The chimpanzee troop at Hamilton Zoo has welcomed its seventh member after just being introduced to their upgraded enclosure.
Mama chimp Sanda delivered the girl overnight on December 17, only 24 hours after moving to their new outdoor enclosure. The chimp troop's newest member is still without a name.
Zoo director Dr Baird Fleming says: "We were so over the moon with how wonderfully well the chimpanzees reacted to their new space. It's a really positive sign that Sanda felt so happy, healthy and safe in her new surroundings she was comfortable enough to deliver her baby."
The chimp troop had been off display since February last year, while their outdoor enclosure was upgraded. Visitors still need to wait to see the chimps and their latest addition, as priority is to give the troop time to get used to their new space and bond with the baby, says Fleming.
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"Animal welfare is always at the forefront of everything we do. The troop needs time together to bond in their new environment and it's crucial that the other chimpanzees identify and connect with the baby too."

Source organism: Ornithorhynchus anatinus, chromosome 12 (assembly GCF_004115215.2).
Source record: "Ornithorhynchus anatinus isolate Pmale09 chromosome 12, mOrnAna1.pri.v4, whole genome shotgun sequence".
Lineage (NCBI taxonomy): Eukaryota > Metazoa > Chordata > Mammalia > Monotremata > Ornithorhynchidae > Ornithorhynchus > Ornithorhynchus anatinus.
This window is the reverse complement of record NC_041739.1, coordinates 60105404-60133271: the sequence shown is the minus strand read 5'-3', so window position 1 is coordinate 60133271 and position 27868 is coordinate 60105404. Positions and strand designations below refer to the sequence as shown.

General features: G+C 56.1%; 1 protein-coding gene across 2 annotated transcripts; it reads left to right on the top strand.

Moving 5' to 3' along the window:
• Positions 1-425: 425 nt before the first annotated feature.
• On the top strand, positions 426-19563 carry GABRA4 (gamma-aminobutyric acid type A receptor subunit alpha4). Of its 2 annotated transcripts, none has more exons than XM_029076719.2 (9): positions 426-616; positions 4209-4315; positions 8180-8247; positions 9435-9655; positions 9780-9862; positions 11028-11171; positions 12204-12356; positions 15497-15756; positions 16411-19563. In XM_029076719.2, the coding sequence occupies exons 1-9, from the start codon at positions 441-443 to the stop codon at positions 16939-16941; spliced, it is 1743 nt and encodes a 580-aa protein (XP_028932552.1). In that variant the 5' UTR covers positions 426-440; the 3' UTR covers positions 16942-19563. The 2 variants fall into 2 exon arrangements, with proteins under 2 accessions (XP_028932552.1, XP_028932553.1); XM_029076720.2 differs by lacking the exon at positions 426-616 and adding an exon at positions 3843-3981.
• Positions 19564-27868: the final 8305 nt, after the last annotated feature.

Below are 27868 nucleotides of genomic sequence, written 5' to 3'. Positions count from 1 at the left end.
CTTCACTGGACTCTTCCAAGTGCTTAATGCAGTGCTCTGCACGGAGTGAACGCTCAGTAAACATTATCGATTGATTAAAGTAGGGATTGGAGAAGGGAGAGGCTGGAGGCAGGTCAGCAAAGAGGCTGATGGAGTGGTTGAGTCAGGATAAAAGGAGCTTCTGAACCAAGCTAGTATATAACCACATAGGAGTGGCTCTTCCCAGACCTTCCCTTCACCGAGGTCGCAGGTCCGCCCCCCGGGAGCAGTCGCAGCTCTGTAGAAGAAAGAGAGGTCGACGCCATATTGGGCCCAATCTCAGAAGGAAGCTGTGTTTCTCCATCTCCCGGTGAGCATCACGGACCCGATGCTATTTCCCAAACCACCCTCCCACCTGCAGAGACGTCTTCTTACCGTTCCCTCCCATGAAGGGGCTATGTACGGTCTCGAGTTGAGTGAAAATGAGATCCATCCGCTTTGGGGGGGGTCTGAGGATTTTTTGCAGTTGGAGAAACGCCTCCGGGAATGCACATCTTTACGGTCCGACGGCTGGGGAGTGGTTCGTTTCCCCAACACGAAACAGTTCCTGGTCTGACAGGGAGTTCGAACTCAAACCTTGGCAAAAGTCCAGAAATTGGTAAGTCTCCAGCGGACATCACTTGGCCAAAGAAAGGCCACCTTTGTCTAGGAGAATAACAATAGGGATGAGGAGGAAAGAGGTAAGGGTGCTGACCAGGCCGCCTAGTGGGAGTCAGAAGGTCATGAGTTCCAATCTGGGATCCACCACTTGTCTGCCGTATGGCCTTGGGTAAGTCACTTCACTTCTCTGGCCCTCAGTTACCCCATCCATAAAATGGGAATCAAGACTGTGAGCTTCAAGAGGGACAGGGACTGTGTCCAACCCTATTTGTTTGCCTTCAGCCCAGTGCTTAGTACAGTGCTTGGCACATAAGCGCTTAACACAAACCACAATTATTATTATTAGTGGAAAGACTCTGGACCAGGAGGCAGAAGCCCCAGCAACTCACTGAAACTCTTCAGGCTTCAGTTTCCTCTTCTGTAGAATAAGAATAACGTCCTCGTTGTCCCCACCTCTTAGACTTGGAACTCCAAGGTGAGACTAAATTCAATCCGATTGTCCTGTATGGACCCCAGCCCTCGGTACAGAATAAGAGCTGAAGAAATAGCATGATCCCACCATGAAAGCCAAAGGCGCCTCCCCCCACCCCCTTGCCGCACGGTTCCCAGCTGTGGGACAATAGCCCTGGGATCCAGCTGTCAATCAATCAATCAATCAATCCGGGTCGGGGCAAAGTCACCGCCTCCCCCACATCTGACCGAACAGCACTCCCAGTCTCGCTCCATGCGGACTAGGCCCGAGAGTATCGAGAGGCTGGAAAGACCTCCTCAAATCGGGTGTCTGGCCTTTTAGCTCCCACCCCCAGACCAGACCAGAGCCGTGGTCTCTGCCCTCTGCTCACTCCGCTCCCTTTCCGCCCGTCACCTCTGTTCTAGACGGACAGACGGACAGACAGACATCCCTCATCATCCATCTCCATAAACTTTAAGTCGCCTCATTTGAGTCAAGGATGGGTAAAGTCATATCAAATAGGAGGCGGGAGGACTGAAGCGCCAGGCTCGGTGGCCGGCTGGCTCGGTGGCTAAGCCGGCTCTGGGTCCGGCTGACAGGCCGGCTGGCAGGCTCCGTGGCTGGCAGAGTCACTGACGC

The zoo will announce on its website and social media, when the chimp troop is ready to be visited by the public.
Visitor favourite – and now big sister – Chiku is also really excited about her new sibling. But curator of exotics Catherine Nichols said the troop had "jumped in" to keep her busy.
"Chiku is very inquisitive and has been hanging around mum on and off to get her attention, but big sister is giving her space to nurse. Grandma Lucy has been keeping an eye on Chiku and auntie Sally, uncle Lucifer and dad Luka have been amazing, playing with her and giving her lots of extra attention," Nichols says.
The International Union for the Conservation of Nature lists chimpanzees as endangered on their Red List of Threatened Species.
Hamilton Zoo supports the Jane Goodall Foundation and its work with chimpanzees.
The foundation is dedicated to protecting chimpanzees and conserving critical habitats while strengthening surrounding communities and empowering the next generation of conservation leaders.